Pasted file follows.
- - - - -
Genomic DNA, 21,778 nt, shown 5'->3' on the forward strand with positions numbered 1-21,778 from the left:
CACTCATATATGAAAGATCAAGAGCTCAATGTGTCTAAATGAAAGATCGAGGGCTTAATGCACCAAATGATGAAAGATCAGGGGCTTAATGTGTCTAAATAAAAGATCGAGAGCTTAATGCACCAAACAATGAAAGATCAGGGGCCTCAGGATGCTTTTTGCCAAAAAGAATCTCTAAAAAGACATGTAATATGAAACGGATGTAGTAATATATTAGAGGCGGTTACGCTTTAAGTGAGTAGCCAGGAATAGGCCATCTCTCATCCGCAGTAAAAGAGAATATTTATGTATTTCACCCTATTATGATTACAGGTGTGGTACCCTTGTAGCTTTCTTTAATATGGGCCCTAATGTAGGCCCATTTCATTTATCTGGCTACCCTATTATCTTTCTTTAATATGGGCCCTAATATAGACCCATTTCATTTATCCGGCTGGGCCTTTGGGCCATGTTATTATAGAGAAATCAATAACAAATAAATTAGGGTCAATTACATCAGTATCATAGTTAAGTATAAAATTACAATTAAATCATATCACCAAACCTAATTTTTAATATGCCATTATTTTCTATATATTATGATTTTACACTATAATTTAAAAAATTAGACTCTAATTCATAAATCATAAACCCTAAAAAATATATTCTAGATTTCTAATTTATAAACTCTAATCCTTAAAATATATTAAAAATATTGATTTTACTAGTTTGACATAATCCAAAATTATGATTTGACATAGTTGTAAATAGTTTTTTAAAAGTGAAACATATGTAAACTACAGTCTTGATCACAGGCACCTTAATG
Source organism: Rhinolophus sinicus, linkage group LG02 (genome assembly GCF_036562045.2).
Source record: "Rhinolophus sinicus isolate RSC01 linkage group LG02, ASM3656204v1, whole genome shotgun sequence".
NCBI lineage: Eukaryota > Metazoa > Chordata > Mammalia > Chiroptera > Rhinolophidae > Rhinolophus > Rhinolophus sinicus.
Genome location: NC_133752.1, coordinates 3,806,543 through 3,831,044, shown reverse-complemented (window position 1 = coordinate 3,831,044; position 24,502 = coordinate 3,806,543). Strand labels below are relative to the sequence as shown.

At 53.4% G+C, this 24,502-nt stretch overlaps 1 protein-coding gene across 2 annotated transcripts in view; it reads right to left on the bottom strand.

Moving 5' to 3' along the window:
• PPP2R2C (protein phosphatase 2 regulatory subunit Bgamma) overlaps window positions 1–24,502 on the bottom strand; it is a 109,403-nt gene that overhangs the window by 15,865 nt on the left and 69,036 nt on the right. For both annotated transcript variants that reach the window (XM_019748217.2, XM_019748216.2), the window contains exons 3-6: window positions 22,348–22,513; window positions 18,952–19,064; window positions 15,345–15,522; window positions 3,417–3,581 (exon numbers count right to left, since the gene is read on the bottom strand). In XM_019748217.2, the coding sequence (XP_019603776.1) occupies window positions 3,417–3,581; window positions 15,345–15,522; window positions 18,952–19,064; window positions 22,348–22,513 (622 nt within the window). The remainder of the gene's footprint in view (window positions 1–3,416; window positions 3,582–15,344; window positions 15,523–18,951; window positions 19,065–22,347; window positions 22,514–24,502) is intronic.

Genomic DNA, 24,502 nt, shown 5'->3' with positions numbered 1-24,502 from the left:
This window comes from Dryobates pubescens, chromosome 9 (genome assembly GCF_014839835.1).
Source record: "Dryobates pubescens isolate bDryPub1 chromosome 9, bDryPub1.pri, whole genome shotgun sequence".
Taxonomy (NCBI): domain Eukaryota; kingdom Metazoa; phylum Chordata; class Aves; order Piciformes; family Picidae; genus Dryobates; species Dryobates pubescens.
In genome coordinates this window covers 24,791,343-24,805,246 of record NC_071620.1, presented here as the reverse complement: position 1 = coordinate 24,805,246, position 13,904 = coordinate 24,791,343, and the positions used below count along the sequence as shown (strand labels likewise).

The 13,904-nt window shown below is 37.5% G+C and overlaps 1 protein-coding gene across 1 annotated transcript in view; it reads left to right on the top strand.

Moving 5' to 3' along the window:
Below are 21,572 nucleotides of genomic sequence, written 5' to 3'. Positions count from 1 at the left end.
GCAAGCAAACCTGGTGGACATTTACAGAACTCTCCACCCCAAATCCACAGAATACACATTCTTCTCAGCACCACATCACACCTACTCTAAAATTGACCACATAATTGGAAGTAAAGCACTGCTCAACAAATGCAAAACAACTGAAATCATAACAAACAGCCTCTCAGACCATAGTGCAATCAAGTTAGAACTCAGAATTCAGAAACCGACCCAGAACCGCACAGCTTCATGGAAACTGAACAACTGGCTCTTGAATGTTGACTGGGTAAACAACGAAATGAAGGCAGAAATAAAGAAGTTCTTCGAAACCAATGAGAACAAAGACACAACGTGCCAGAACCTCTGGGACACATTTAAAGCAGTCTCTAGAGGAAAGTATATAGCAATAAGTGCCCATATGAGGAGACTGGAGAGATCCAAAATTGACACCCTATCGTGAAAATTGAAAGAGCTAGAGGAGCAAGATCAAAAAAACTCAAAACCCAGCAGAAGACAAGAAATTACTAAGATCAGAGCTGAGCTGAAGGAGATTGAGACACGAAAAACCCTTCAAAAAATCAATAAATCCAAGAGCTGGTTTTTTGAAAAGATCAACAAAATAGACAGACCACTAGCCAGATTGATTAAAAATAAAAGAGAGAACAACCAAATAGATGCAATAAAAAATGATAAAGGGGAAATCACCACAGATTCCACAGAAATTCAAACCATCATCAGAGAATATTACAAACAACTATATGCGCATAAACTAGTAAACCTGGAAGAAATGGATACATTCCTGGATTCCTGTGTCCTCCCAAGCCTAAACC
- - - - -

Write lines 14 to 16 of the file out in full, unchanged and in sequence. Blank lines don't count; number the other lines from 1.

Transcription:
In genome coordinates this window covers 24,791,343-24,805,246 of record NC_071620.1, presented here as the reverse complement: position 1 = coordinate 24,805,246, position 13,904 = coordinate 24,791,343, and the positions used below count along the sequence as shown (strand labels likewise).

The 13,904-nt window shown below is 37.5% G+C and overlaps 1 protein-coding gene across 1 annotated transcript in view; it reads left to right on the top strand.

Moving 5' to 3' along the window: